Recently (oh, fair warning, this paragraph is not suitable for squeamish people, take a hint from the title), another new mechanic at the shop was installing fenders, and was trying to really torque down on a stay bolt, pushing in on the screwdriver,  while stabilizing the bike by pulling in on frame.  His open palm was in a direct trajectory line of the screwdriver if it were to slip.  There was a slip.  I am SO glad I wasnt there to see what happened next, but when he came over next door with his hand bandaged up and described how he had put the screwdriver almost completely through his hand, to the point of having the back of his band swell up from having the screwdriver push up the skin from underneath, I got (and am now again) considerably queasy.  Luckily for this guy, the doctors assure him no longterm damage was done.

This job carries the potential for injury, but  most dangers can be avoided through appropriate technique and attention.  After my first week on the job at the bike shop, my hands felt and looked pretty awful.  Apart from being dry and dirty, I cut and bruised them constantly from tool slips, and remember having to wipe my blood off spokes and rims on more than one occasion.  But my hub adjust techniques have gotten better, and I have learned to use tools more carefully in general, and lately I havent had to the nightly neosporin-and-bandaid regimen i had going early on to take care of those gashes.

Everybody work safe, you hear?  Think about where things (tools, knuckles, etc) are likely to end up in case something slips.  Push away and down instead of up and in on things. Use a breaker bar in lieu of unwieldy body force for greater torque.  pay extra attention at the grinding wheel.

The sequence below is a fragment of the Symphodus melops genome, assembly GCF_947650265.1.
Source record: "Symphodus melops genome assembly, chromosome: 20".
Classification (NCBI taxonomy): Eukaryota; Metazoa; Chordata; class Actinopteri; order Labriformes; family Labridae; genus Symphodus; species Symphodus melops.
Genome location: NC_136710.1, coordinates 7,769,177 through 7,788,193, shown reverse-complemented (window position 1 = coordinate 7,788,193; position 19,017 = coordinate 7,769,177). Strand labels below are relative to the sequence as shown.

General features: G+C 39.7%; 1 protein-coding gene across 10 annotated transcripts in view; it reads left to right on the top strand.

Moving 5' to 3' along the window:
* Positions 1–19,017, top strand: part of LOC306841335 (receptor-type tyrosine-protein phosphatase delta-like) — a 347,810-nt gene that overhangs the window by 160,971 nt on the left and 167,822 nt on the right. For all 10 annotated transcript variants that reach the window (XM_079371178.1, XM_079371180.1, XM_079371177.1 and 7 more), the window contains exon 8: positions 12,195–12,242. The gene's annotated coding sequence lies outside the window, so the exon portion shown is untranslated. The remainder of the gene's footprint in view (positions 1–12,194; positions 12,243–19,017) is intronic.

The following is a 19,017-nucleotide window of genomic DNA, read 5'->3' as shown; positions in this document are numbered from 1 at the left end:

While cuts and impalings can be pretty much eliminated with proper technique,  I do  worry somewhat about developing hand problems, like RSI, down the line. Most bike mechanic work involves tightening or loosening threaded parts,  and my palms at first were as sore as they had been since  my flirtation with keyboard-induced repetitive stress injury at an office job.  That’s gotten better with time as well, but when installing tires and truing wheels I still sometimes need to take a break and shake my hands around for a while.  The really experienced mechanic I work with tells me that indeed he needs to sleep with those RSI wrist straps at night, and that he has suffered pinched nerves from pressing in on tools for more torque.

The job is probably not great for the eyes, either.  I feel eye strain working on bikes and parts that are mere feet away from my face all day,and feel the need to go over and look out the window every once in a while.  But on second thought I guess this job is no worse for the eyes than any office/computer job would be.

Oh, and there’s a lot (100%)  of standing involved, but that hasnt been an issue at all for me.  And I breath a lot of airborne lubricating oil, but I havent noticed any ill effects of that.  But all in all, so far, it’s been a great job and the work ambiance is positive on the whole.

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